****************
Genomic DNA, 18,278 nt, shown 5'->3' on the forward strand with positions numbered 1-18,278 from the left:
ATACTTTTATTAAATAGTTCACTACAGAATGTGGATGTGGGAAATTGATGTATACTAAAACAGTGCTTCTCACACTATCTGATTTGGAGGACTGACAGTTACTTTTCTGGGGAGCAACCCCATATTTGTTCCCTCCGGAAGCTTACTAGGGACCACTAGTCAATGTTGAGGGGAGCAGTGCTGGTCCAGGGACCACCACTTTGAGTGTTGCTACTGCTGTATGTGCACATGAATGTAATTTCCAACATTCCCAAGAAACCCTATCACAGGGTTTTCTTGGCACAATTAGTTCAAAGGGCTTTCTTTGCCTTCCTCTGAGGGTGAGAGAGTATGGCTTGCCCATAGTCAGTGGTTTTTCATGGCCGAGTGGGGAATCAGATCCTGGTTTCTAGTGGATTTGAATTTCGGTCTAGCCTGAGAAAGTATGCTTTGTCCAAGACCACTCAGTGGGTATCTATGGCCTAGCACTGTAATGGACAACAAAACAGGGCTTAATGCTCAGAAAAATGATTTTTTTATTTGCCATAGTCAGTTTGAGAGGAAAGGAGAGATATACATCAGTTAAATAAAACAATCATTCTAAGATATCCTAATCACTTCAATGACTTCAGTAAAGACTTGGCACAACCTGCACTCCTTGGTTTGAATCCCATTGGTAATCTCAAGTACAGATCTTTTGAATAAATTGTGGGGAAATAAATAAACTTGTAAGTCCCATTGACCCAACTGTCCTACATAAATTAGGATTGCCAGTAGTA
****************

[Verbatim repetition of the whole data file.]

Genomic DNA, 18,278 nt, shown 5'->3' on the forward strand with positions numbered 1-18,278 from the left:
ATACTTTTATTAAATAGTTCACTACAGAATGTGGATGTGGGAAATTGATGTATACTAAAACAGTGCTTCTCACACTATCTGATTTGGAGGACTGACAGTTACTTTTCTGGGGAGCAACCCCATATTTGTTCCCTCCGGAAGCTTACTAGGGACCACTAGTCAATGTTGAGGGGAGCAGTGCTGGTCCAGGGACCACCACTTTGAGTGTTGCTACTGCTGTATGTGCACATGAATGTAATTTCCAACATTCCCAAGAAACCCTATCACAGGGTTTTCTTGGCACAATTAGTTCAAAGGGCTTTCTTTGCCTTCCTCTGAGGGTGAGAGAGTATGGCTTGCCCATAGTCAGTGGTTTTTCATGGCCGAGTGGGGAATCAGATCCTGGTTTCTAGTGGATTTGAATTTCGGTCTAGCCTGAGAAAGTATGCTTTGTCCAAGACCACTCAGTGGGTATCTATGGCCTAGCACTGTAATGGACAACAAAACAGGGCTTAATGCTCAGAAAAATGATTTTTTTATTTGCCATAGTCAGTTTGAGAGGAAAGGAGAGATATACATCAGTTAAATAAAACAATCATTCTAAGATATCCTAATCACTTCAATGACTTCAGTAAAGACTTGGCACAACCTGCACTCCTTGGTTTGAATCCCATTGGTAATCTCAAGTACAGATCTTTTGAATAAATTGTGGGGAAATAAATAAACTTGTAAGTCCCATTGACCCAACTGTCCTACATAAATTAGGATTGCCAGTAGTA